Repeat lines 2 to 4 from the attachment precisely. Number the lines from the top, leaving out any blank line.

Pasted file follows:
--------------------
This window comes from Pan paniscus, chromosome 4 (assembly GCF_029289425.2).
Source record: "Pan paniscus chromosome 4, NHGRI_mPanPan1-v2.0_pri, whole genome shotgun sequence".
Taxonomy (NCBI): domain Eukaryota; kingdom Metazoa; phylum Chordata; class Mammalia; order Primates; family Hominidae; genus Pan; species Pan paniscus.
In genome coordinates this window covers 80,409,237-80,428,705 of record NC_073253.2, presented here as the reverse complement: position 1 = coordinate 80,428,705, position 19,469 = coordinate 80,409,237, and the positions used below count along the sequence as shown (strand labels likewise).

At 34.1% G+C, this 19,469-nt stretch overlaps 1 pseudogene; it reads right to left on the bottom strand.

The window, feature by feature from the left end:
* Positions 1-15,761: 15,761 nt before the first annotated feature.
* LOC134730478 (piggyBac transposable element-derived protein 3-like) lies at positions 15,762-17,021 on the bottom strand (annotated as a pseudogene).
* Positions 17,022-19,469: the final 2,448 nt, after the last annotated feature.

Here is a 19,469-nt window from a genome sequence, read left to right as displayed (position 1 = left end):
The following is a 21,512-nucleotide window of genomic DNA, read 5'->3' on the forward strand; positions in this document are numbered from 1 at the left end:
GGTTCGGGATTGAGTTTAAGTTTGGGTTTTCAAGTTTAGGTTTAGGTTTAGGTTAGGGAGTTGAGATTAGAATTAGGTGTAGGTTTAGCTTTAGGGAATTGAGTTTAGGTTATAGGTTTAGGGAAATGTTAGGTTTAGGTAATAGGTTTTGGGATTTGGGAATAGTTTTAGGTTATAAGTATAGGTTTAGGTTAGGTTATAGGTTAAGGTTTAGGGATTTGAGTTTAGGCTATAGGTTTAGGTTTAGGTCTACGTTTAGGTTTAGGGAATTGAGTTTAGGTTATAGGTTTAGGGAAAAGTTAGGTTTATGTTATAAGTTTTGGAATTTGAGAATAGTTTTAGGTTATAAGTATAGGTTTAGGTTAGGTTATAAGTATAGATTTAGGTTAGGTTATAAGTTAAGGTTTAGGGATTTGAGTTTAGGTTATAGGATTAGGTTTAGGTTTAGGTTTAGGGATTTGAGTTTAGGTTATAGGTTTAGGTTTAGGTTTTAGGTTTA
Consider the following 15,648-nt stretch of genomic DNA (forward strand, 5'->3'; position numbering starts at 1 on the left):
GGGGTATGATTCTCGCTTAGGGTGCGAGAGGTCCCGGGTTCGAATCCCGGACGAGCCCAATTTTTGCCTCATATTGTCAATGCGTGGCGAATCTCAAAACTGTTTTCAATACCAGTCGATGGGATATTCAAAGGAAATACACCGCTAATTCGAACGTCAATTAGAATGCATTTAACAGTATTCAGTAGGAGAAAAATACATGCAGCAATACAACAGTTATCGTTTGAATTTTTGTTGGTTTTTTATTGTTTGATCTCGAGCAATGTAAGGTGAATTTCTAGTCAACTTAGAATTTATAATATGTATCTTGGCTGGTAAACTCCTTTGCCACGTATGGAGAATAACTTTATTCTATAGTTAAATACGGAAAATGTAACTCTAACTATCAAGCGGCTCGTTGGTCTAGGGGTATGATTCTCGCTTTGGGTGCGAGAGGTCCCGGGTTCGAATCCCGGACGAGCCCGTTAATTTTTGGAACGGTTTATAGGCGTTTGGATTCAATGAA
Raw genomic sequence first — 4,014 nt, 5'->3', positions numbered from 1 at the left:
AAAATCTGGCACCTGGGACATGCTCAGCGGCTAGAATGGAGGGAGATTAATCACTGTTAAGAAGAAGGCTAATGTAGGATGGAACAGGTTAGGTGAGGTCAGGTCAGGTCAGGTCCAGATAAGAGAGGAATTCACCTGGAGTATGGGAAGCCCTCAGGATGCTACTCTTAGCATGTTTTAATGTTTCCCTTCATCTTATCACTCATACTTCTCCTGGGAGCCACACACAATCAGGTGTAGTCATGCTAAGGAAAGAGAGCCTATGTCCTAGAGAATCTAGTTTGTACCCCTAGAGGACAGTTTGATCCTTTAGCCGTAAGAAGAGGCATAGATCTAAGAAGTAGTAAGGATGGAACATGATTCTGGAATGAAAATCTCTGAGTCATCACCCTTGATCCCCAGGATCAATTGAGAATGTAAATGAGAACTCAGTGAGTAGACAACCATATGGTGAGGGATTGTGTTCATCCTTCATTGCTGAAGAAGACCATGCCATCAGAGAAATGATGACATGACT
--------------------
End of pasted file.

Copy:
Source record: "Pan paniscus chromosome 4, NHGRI_mPanPan1-v2.0_pri, whole genome shotgun sequence".
Taxonomy (NCBI): domain Eukaryota; kingdom Metazoa; phylum Chordata; class Mammalia; order Primates; family Hominidae; genus Pan; species Pan paniscus.
In genome coordinates this window covers 80,409,237-80,428,705 of record NC_073253.2, presented here as the reverse complement: position 1 = coordinate 80,428,705, position 19,469 = coordinate 80,409,237, and the positions used below count along the sequence as shown (strand labels likewise).